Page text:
AIN'T MISBEHAVIN' -- You'll Be Snapping Your Fingers
By Bob and Karen Isaacs
BOB: You won’t be disappointed with the production of Ain’t Misbehavin’ the Fats Waller musical at New Haven’s Long Wharf Theater.
KAREN: We love the music of Fats Waller and in this show there are nearly 30 songs either written by Fats or made famous by him.
BOB: You will recognize them all -- your favorites are bound to be included – from “Your Feets Too Big” to “It’s a sin to tell a lie” -- to “The joint is jumpin”
KAREN: Richard Maltby, Jr. who is the director of this production was one of the creators and the director of the original Tony award winning Broadway production in 1978. He’s brought with him to New Haven his entire original production team including choreographer, musical director, sets, costume and lighting designers.
BOB: While the original team is here -- they have not just reproduced the original staging.
KAREN: The five person cast have all performed the show in other venues and their experience shows. Yet they still bring a joy and freshness to their performances.
BOB: What makes Ain’t Misbehavin’ s exciting and interesting is the arrangement of the numbers -- a nice mixture of jazzy, up-tempo numbers followed by slower tempo; comic numbers interspersed with serious numbers.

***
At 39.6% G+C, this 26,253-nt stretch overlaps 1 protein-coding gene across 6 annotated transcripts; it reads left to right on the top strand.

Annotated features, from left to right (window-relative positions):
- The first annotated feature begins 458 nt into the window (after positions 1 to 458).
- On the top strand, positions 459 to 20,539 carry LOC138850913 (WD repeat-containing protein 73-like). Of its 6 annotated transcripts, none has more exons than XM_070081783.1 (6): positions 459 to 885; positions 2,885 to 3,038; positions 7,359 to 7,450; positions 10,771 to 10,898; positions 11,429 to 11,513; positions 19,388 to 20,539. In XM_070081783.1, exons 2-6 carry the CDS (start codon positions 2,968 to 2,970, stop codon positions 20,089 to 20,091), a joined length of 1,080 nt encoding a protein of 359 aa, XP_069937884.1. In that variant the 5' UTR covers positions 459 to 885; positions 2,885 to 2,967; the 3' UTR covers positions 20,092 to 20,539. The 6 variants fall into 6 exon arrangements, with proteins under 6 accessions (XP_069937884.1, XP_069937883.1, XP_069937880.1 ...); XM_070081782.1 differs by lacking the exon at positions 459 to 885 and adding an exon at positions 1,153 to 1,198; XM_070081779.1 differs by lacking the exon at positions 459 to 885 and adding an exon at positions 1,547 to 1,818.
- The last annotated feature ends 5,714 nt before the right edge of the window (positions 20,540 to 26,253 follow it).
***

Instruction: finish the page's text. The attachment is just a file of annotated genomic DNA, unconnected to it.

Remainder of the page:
KAREN: Overall the cast is excellent, but whether it was the sound system or the voices, some of the performers seemed shrill
BOB: You will particularly like, the duet between Cynthia Thomas and Keisha Lewis-Evan of the rather racy 1929 “Find out what they like” and the end of the first act is a smash with “The Joint is Jumpin’” a 1938 number that is based on the idea of the rent parties.
KAREN: I liked” Lounging at the Waldorf” and the terrific vocal arrangement on the melancholy “Black and Blue.”
BOB: For some reason, I didn’t find this the best production of this show that I’ve ever seen
KAREN: I agree but you will certainly leave the theater humming your favorite tunes and with a smile on your face/
BOB: It’s at Long Wharf Theater through Nov. 20.
This review ran on WNHU 88.7 FM and www.wnhu.net through Nov. 20.